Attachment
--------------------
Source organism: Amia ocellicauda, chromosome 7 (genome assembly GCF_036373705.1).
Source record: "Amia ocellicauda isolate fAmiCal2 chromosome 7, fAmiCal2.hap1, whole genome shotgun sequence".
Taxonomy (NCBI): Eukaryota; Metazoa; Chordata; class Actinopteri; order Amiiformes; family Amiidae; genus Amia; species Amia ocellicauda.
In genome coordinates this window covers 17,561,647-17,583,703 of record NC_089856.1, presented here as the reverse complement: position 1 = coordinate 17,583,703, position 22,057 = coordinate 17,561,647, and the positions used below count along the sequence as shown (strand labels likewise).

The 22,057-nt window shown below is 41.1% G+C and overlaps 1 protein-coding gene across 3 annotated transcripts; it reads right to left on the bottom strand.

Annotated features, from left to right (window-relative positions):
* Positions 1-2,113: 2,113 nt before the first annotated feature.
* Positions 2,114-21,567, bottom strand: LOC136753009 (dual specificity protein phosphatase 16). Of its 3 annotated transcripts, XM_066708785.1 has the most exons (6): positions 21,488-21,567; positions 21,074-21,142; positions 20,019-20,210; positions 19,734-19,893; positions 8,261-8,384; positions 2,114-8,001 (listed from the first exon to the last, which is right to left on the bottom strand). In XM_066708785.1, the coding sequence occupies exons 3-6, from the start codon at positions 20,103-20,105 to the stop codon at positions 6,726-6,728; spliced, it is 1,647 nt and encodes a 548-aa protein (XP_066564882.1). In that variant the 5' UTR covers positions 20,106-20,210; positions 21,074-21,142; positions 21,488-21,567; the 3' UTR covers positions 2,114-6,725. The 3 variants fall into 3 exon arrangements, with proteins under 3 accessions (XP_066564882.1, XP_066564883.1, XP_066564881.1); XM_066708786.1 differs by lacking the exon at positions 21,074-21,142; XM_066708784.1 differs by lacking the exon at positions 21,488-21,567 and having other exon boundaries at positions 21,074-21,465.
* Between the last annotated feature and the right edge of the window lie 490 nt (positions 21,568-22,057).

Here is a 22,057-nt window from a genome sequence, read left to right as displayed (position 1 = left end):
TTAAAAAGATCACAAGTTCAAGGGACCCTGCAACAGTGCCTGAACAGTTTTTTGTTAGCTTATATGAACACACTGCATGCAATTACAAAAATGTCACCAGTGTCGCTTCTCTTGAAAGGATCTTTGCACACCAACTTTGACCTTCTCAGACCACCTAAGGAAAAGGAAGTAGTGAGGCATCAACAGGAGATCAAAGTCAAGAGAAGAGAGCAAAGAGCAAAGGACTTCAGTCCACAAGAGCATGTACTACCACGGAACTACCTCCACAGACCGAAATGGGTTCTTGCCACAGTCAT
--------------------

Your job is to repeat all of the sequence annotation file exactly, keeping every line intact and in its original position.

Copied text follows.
Source organism: Amia ocellicauda, chromosome 7 (genome assembly GCF_036373705.1).
Source record: "Amia ocellicauda isolate fAmiCal2 chromosome 7, fAmiCal2.hap1, whole genome shotgun sequence".
Taxonomy (NCBI): Eukaryota; Metazoa; Chordata; class Actinopteri; order Amiiformes; family Amiidae; genus Amia; species Amia ocellicauda.
In genome coordinates this window covers 17,561,647-17,583,703 of record NC_089856.1, presented here as the reverse complement: position 1 = coordinate 17,583,703, position 22,057 = coordinate 17,561,647, and the positions used below count along the sequence as shown (strand labels likewise).

The 22,057-nt window shown below is 41.1% G+C and overlaps 1 protein-coding gene across 3 annotated transcripts; it reads right to left on the bottom strand.

Annotated features, from left to right (window-relative positions):
* Positions 1-2,113: 2,113 nt before the first annotated feature.
* Positions 2,114-21,567, bottom strand: LOC136753009 (dual specificity protein phosphatase 16). Of its 3 annotated transcripts, XM_066708785.1 has the most exons (6): positions 21,488-21,567; positions 21,074-21,142; positions 20,019-20,210; positions 19,734-19,893; positions 8,261-8,384; positions 2,114-8,001 (listed from the first exon to the last, which is right to left on the bottom strand). In XM_066708785.1, the coding sequence occupies exons 3-6, from the start codon at positions 20,103-20,105 to the stop codon at positions 6,726-6,728; spliced, it is 1,647 nt and encodes a 548-aa protein (XP_066564882.1). In that variant the 5' UTR covers positions 20,106-20,210; positions 21,074-21,142; positions 21,488-21,567; the 3' UTR covers positions 2,114-6,725. The 3 variants fall into 3 exon arrangements, with proteins under 3 accessions (XP_066564882.1, XP_066564883.1, XP_066564881.1); XM_066708786.1 differs by lacking the exon at positions 21,074-21,142; XM_066708784.1 differs by lacking the exon at positions 21,488-21,567 and having other exon boundaries at positions 21,074-21,465.
* Between the last annotated feature and the right edge of the window lie 490 nt (positions 21,568-22,057).

Here is a 22,057-nt window from a genome sequence, read left to right as displayed (position 1 = left end):
TTAAAAAGATCACAAGTTCAAGGGACCCTGCAACAGTGCCTGAACAGTTTTTTGTTAGCTTATATGAACACACTGCATGCAATTACAAAAATGTCACCAGTGTCGCTTCTCTTGAAAGGATCTTTGCACACCAACTTTGACCTTCTCAGACCACCTAAGGAAAAGGAAGTAGTGAGGCATCAACAGGAGATCAAAGTCAAGAGAAGAGAGCAAAGAGCAAAGGACTTCAGTCCACAAGAGCATGTACTACCACGGAACTACCTCCACAGACCGAAATGGGTTCTTGCCACAGTCAT